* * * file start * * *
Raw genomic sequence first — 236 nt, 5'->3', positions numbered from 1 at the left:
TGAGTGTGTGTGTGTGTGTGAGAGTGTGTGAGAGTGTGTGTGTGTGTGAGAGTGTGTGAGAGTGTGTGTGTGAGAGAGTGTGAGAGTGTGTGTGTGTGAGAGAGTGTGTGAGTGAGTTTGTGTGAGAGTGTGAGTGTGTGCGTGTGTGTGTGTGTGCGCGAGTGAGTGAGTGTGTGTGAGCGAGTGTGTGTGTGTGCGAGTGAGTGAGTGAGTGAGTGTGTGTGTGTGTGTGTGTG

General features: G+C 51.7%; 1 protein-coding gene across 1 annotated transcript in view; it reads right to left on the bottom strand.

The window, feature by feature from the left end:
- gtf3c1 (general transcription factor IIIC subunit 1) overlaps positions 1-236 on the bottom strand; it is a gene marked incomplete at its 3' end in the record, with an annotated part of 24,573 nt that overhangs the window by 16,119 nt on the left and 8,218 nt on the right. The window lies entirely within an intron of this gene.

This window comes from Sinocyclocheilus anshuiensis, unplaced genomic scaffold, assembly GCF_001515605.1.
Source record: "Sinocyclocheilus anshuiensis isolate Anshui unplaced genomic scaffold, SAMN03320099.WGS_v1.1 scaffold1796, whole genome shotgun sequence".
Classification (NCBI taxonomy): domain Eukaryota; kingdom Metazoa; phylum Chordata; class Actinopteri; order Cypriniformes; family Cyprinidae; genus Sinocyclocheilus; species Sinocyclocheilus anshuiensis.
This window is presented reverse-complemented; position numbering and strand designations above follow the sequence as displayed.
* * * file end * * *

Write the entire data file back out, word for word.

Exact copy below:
Raw genomic sequence first — 236 nt, 5'->3', positions numbered from 1 at the left:
TGAGTGTGTGTGTGTGTGTGAGAGTGTGTGAGAGTGTGTGTGTGTGTGAGAGTGTGTGAGAGTGTGTGTGTGAGAGAGTGTGAGAGTGTGTGTGTGTGAGAGAGTGTGTGAGTGAGTTTGTGTGAGAGTGTGAGTGTGTGCGTGTGTGTGTGTGTGCGCGAGTGAGTGAGTGTGTGTGAGCGAGTGTGTGTGTGTGCGAGTGAGTGAGTGAGTGAGTGTGTGTGTGTGTGTGTGTG

General features: G+C 51.7%; 1 protein-coding gene across 1 annotated transcript in view; it reads right to left on the bottom strand.

The window, feature by feature from the left end:
- gtf3c1 (general transcription factor IIIC subunit 1) overlaps positions 1-236 on the bottom strand; it is a gene marked incomplete at its 3' end in the record, with an annotated part of 24,573 nt that overhangs the window by 16,119 nt on the left and 8,218 nt on the right. The window lies entirely within an intron of this gene.

This window comes from Sinocyclocheilus anshuiensis, unplaced genomic scaffold, assembly GCF_001515605.1.
Source record: "Sinocyclocheilus anshuiensis isolate Anshui unplaced genomic scaffold, SAMN03320099.WGS_v1.1 scaffold1796, whole genome shotgun sequence".
Classification (NCBI taxonomy): domain Eukaryota; kingdom Metazoa; phylum Chordata; class Actinopteri; order Cypriniformes; family Cyprinidae; genus Sinocyclocheilus; species Sinocyclocheilus anshuiensis.
This window is presented reverse-complemented; position numbering and strand designations above follow the sequence as displayed.